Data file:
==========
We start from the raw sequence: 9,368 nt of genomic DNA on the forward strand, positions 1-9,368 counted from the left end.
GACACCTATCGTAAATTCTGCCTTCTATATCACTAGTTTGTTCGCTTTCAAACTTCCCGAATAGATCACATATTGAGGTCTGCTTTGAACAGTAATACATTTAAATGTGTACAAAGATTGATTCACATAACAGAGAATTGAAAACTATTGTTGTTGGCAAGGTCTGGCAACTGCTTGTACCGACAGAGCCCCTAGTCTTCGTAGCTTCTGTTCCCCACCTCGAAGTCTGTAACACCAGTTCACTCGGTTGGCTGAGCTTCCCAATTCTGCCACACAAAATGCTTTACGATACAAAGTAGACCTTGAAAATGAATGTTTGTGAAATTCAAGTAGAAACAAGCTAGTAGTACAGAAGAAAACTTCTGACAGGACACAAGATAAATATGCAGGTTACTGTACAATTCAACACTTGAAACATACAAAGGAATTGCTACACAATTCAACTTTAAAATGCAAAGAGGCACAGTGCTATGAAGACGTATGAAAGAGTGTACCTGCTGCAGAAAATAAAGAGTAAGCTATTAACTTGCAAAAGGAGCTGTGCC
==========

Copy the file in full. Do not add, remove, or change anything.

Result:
We start from the raw sequence: 9,368 nt of genomic DNA on the forward strand, positions 1-9,368 counted from the left end.
GACACCTATCGTAAATTCTGCCTTCTATATCACTAGTTTGTTCGCTTTCAAACTTCCCGAATAGATCACATATTGAGGTCTGCTTTGAACAGTAATACATTTAAATGTGTACAAAGATTGATTCACATAACAGAGAATTGAAAACTATTGTTGTTGGCAAGGTCTGGCAACTGCTTGTACCGACAGAGCCCCTAGTCTTCGTAGCTTCTGTTCCCCACCTCGAAGTCTGTAACACCAGTTCACTCGGTTGGCTGAGCTTCCCAATTCTGCCACACAAAATGCTTTACGATACAAAGTAGACCTTGAAAATGAATGTTTGTGAAATTCAAGTAGAAACAAGCTAGTAGTACAGAAGAAAACTTCTGACAGGACACAAGATAAATATGCAGGTTACTGTACAATTCAACACTTGAAACATACAAAGGAATTGCTACACAATTCAACTTTAAAATGCAAAGAGGCACAGTGCTATGAAGACGTATGAAAGAGTGTACCTGCTGCAGAAAATAAAGAGTAAGCTATTAACTTGCAAAAGGAGCTGTGCC